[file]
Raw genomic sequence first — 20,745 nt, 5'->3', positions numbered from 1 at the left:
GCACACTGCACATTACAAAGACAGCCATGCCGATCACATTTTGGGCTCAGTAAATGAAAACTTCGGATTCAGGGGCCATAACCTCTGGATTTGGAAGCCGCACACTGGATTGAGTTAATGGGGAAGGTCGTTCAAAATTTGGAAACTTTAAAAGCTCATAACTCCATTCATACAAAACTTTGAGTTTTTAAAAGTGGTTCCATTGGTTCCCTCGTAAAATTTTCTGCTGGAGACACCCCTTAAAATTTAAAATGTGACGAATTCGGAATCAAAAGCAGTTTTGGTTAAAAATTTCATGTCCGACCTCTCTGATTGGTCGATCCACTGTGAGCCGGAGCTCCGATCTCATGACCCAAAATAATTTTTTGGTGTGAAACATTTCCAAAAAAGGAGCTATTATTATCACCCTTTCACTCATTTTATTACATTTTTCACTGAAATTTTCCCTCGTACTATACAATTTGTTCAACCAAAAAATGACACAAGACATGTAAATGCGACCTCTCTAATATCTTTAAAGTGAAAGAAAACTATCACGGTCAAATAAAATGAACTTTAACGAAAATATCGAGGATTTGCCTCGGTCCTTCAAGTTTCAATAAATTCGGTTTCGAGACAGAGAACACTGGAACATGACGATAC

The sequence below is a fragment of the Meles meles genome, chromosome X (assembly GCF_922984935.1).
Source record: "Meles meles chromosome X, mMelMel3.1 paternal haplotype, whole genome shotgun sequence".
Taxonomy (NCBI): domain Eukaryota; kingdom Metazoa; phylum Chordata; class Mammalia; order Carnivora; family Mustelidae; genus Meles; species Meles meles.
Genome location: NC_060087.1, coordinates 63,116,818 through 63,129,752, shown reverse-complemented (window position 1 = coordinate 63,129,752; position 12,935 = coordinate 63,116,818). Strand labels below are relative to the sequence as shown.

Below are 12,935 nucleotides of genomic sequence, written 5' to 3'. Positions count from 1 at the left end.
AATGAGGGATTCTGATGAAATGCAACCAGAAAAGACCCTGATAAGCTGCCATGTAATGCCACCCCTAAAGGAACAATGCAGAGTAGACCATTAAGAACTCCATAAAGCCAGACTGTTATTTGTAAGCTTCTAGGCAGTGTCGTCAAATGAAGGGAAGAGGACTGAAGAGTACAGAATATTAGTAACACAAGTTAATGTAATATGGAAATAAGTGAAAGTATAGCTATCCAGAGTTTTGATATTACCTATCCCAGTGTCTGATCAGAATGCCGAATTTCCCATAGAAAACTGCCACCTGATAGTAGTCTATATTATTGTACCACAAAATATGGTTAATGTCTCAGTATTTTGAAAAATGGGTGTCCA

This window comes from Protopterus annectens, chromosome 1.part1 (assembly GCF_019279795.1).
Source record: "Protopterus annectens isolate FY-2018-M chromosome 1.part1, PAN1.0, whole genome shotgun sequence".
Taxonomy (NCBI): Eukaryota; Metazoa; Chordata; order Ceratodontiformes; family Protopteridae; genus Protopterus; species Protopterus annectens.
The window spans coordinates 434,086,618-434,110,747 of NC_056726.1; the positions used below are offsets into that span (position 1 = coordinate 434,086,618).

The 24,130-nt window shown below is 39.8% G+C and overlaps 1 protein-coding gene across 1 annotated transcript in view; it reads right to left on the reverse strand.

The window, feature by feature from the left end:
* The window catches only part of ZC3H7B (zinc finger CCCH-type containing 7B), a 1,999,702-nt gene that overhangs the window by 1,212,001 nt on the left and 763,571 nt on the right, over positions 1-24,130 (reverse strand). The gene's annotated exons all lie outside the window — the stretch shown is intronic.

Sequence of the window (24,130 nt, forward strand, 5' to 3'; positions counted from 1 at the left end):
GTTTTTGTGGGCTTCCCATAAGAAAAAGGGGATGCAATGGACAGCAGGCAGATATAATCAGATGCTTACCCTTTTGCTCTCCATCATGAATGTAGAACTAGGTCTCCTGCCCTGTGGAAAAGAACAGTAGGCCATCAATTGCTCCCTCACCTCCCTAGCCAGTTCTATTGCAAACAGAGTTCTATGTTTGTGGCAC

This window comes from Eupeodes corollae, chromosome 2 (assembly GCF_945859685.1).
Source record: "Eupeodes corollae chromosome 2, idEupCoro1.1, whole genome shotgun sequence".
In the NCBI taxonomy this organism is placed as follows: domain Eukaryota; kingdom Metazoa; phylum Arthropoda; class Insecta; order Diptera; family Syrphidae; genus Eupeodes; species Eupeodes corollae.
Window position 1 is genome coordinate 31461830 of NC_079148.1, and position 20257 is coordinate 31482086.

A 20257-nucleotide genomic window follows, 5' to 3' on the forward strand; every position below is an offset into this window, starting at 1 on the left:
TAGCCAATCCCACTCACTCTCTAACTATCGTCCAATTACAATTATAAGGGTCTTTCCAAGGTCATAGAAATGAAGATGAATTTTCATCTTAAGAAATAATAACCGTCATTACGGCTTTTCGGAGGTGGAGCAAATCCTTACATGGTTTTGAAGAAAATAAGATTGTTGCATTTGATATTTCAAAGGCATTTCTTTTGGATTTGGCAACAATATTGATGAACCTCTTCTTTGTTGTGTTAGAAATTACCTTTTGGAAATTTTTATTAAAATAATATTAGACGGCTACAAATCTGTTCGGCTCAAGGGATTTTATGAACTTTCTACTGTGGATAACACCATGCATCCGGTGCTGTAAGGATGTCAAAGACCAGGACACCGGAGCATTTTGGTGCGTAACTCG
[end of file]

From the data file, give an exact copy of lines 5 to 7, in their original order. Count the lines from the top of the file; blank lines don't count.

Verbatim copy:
Taxonomy (NCBI): domain Eukaryota; kingdom Metazoa; phylum Chordata; class Mammalia; order Carnivora; family Mustelidae; genus Meles; species Meles meles.
Genome location: NC_060087.1, coordinates 63,116,818 through 63,129,752, shown reverse-complemented (window position 1 = coordinate 63,129,752; position 12,935 = coordinate 63,116,818). Strand labels below are relative to the sequence as shown.

Below are 12,935 nucleotides of genomic sequence, written 5' to 3'. Positions count from 1 at the left end.